• Get an understanding about which fields are expected to grow and where jobs are forecasted be available
  3. Network
    • People are often hesitant to do this, but it is important to make sure people know who you are and what skills you possess
  4. Earn a college degree
    • It helps an employer see that you can do research, understand certain concepts and apply research and concepts to the job

“Even with all of the skills and experiences a veteran acquires in the military, they will be limited in their career options without a college degree,” he said.

Orozco said completing a college degree is extremely important, especially for veterans who are interested building a career at a large corporation in today's highly competitive civilian job market.

“Despite all the training and experience a veteran may have, unless they have a college degree, they are very limited in their career options,” he said. “My college education played an enormous role in both my military career and my ability to successfully transition to the civilian sector. Without a college degree, I wouldn't have been able to work for the Department of Defense or at a prestigious organization such as CBS.”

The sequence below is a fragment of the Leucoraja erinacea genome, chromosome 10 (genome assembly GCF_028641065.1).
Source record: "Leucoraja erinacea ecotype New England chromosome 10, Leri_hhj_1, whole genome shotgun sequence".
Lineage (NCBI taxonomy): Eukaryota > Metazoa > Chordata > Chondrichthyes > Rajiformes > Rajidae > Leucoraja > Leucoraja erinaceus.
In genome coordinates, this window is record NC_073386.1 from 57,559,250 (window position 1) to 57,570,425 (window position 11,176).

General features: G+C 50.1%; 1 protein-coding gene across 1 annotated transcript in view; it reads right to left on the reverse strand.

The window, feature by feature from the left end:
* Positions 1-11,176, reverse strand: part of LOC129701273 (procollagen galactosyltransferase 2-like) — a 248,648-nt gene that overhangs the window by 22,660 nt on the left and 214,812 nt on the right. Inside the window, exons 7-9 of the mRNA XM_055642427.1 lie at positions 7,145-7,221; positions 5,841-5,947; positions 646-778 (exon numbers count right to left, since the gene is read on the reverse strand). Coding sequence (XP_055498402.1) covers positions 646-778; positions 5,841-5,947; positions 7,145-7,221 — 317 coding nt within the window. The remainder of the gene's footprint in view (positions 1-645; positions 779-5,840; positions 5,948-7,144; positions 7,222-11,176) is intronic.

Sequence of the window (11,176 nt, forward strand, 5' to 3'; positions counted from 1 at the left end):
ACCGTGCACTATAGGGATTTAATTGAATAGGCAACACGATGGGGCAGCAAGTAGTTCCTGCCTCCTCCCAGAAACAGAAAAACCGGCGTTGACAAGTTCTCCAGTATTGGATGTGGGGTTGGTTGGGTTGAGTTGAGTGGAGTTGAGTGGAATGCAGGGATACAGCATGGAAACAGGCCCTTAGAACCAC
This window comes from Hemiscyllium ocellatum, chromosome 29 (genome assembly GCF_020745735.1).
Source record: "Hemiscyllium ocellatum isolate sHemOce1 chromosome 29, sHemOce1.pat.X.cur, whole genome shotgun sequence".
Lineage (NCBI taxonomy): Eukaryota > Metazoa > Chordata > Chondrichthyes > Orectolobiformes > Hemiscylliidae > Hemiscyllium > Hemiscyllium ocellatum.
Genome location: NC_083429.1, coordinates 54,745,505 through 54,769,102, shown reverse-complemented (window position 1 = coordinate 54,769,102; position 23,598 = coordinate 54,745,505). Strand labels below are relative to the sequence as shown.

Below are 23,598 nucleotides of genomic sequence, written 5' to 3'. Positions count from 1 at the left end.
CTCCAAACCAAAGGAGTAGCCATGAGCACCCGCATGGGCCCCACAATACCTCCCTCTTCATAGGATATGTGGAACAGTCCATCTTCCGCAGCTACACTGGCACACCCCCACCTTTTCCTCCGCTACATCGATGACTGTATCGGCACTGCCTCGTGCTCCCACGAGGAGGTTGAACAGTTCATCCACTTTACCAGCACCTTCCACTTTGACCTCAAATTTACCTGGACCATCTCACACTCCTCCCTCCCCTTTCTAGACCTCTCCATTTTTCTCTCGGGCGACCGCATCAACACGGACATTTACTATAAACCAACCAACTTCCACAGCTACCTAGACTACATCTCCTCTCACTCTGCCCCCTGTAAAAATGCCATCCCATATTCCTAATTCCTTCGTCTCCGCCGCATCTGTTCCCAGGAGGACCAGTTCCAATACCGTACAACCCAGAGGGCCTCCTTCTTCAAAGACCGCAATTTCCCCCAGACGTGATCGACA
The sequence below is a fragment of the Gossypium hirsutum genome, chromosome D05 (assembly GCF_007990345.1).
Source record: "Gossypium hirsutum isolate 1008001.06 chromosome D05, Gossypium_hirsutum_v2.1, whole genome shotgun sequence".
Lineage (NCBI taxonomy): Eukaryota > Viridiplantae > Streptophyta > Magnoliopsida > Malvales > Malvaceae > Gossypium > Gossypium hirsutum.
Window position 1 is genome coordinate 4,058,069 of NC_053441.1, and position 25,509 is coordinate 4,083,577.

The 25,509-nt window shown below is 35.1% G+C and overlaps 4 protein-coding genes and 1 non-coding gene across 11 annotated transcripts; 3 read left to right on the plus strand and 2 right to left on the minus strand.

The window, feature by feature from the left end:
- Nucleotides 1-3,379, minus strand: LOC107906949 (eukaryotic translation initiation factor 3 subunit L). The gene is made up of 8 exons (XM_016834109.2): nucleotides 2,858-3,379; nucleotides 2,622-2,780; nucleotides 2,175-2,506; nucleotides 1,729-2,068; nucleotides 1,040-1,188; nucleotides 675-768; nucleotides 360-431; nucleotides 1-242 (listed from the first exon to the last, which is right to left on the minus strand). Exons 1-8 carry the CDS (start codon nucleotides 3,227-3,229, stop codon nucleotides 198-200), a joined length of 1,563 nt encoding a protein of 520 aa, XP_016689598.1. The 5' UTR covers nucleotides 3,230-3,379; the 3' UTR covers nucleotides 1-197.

Orozco said that Thomas Edison State University worked for him because its online program could be completed around his schedule regardless of his location. He also said it was critical to be able to earn credit for military training.

“The best part of the courses for me was the final project. That was the culmination of everything that I had worked for and where I could apply everything I learned into a practical, real world scenario. The gratification at the end of each course was sublime,” said Orozco. “In addition, the professors understood the rigors of military life. That understanding is invaluable to veteran students.”

Orozco said the best advice he can give to veterans who are considering earning a degree is to select a course of study that they enjoy and one that is also marketable.

“Veterans should conduct research on what the future job market demands will be,” he said. “The last thing you want to do is to spend your hard earned benefits on something that is not going to improve your quality of life.”